Here’s to running the Race to win and not trying to prove our worth by how perfect we do our jobs or live our lives.

In the Eye of the Beholder

Perfection in the imperfect.

The perfection in the imperfection.

Yesterday we had our family Easter dinner and while I was putting the finishing touches on things my husband offered to take Mae (our grand-daughter) out for a bit of a walk.  (I think that he figured I was a tad stressed when he came into the kitchen and looked over at me to see what I was making and I just glared at him and put my hand up to shoo him away). Come to think of it I still have to apologize to him for that.  Well if you read this post…sorry Bob and thanks for saving me yet again.

When they came back in Mae presented me with the most (beautiful) flower that I’m sure the world has ever seen.  She came around the corner to where I was sitting with this pink blossom cradled in her two little hands.  Gingerly watching it as she walked to present it to me.  Very proud of herself she hands it to me and says, “Here Gram, a flower for you to put in your paintings.” (She had on another occasion presented me with a half sea shell that I told her that I would put into one of my paintings, so to her this flower would make another great addition to her Gram’s collection of things to put into her mixed media paintings.) I’m still trying to think of a way to do this..wonder how much acrylic gel I would have to use to make it work?

Now I must admit that when I first spied the pink blossom gently nestled in her little hands I had a bit of a heart attack wondering which of my neighbours will be missing one of their well cared for and loved flowers.  But as she continued to approach I dismissed this thought (or I tried really hard to) and basked in this first experience between me and my grand-daughter.  So precious and so priceless.  She was so proud of her discovery and after some gentle prodding from me I discovered that she found this particular beauty lying on the ground. (Phew I can go out doors now with out the fear of receiving a deadly glare from my neighbours).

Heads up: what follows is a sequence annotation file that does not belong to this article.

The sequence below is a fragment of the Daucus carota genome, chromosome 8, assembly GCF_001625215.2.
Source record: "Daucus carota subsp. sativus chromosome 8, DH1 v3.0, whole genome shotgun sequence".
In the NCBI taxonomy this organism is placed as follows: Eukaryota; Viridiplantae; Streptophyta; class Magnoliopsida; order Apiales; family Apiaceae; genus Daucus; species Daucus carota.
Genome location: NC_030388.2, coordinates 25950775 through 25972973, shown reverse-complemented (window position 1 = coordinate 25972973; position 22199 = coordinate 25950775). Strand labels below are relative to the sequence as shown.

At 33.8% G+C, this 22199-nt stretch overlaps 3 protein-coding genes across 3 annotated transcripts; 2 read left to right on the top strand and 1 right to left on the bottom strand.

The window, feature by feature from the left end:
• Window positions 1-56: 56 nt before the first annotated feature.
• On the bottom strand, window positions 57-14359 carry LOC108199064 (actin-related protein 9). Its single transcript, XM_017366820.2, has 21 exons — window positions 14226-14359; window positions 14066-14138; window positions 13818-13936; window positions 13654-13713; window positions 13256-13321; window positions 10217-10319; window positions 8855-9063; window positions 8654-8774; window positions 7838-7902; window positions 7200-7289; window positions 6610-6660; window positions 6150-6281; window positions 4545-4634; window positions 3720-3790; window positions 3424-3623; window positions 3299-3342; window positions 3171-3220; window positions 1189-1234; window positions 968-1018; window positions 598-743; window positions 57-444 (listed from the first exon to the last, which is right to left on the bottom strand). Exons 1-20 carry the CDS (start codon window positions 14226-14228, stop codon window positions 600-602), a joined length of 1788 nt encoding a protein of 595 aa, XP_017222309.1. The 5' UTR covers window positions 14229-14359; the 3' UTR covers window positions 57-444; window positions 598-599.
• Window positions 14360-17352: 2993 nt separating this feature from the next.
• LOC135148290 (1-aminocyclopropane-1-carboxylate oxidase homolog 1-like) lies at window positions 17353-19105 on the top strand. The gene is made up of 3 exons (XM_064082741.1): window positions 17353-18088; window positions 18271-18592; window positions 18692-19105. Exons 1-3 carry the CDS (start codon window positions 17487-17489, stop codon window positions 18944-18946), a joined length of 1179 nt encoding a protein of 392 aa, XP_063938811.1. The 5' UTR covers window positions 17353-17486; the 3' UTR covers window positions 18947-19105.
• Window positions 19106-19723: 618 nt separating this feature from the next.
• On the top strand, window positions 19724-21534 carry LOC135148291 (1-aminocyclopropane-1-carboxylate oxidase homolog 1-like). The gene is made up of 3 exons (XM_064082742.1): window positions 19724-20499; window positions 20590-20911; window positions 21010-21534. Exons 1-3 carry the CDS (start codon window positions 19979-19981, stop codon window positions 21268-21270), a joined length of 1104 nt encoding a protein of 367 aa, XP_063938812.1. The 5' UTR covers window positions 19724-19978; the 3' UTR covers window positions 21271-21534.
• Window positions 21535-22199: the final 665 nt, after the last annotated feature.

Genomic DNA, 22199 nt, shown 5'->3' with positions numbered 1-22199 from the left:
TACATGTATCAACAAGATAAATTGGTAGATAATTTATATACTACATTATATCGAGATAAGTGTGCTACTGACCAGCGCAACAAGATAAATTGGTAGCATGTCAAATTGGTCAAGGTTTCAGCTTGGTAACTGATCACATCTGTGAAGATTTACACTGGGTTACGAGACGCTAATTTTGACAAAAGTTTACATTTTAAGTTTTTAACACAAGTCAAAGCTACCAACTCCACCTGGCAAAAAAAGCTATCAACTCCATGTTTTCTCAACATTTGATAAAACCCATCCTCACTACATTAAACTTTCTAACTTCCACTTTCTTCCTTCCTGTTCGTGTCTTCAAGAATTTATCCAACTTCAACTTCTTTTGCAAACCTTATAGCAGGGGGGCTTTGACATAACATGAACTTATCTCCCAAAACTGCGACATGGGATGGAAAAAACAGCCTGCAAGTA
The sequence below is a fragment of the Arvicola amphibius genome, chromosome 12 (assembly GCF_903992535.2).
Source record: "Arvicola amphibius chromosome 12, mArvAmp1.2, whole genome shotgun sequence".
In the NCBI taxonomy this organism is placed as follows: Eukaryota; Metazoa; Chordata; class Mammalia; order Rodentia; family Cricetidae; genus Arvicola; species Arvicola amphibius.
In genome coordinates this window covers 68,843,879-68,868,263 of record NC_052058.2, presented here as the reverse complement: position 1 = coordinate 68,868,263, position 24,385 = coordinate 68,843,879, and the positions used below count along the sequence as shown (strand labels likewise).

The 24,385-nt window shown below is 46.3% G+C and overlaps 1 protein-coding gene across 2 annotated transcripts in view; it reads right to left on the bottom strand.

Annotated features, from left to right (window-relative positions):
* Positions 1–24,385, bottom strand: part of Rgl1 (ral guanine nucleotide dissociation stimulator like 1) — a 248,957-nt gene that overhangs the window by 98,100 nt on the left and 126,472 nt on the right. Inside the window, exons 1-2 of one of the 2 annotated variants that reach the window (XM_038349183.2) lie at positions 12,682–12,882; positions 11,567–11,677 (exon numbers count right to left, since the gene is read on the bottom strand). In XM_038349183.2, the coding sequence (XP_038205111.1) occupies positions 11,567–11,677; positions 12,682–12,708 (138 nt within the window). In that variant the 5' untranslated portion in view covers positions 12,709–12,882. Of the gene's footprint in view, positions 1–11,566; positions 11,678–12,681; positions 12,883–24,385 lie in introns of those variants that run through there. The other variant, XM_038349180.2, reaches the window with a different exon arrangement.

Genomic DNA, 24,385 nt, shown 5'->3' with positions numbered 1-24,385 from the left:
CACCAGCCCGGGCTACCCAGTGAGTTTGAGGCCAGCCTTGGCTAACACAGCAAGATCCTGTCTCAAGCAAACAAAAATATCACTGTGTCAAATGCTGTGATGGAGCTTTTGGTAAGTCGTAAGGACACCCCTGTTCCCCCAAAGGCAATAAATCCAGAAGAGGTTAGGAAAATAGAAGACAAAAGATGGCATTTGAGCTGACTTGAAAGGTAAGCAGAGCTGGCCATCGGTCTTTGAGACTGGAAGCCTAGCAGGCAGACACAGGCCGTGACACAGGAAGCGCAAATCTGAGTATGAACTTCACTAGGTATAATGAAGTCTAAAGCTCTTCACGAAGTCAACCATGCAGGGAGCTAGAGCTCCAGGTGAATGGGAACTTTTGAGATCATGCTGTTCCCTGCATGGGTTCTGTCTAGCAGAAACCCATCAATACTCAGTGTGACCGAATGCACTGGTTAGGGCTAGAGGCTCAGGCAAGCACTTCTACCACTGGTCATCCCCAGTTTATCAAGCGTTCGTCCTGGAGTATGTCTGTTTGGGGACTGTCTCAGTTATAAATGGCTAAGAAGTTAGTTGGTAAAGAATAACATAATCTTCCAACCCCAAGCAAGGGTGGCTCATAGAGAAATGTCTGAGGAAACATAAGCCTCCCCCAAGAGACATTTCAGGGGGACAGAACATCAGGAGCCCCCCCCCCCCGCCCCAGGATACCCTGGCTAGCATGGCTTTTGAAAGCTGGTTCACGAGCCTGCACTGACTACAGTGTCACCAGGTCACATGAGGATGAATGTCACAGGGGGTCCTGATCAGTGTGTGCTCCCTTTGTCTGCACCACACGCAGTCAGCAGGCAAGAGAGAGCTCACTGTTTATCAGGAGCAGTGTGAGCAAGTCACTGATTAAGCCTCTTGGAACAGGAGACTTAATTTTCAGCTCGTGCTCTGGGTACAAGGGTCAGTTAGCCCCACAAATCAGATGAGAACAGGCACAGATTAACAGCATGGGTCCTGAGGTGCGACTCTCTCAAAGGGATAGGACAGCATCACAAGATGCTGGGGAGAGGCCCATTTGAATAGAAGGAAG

I wanted to take some pictures of this event for both Mae and I to remember it by.  As I looked at what I captured it made me think about beauty and what we consider worthy of our admiration.  As you probably noticed there was a reason why this particular blossom was lying on the ground.  It was due to soon die and the tree that produced it let it go. Which is all part of the process of the renewal of life.  However in this blossom a little girl found beauty so fragile and special that she felt it worth the effort to bring it to her Gram and present it as a perfect gift.

My grand-daughter didn’t once notice the imperfections in the gift she was presenting to me.  All she saw was its beauty and what her Gram could do with it.  She saw beyond the imperfections because she is still innocent enough to not take note of imperfection.  This was another reminder to me that beauty is more than what you see on the outside.  That often beauty is because of the imperfections.  That in fact, perfection is found in the imperfection.

Jesus knew that we weren’t perfect but he gave us a gift anyway.  He saw what was worthy in each of us to die for despite our imperfections.  I’m thanking Him for his gift on the cross and for the gift of my sweet innocent grand-daughter who unbeknown to her taught me a great lesson today.

Here’s to seeing the beauty in all things.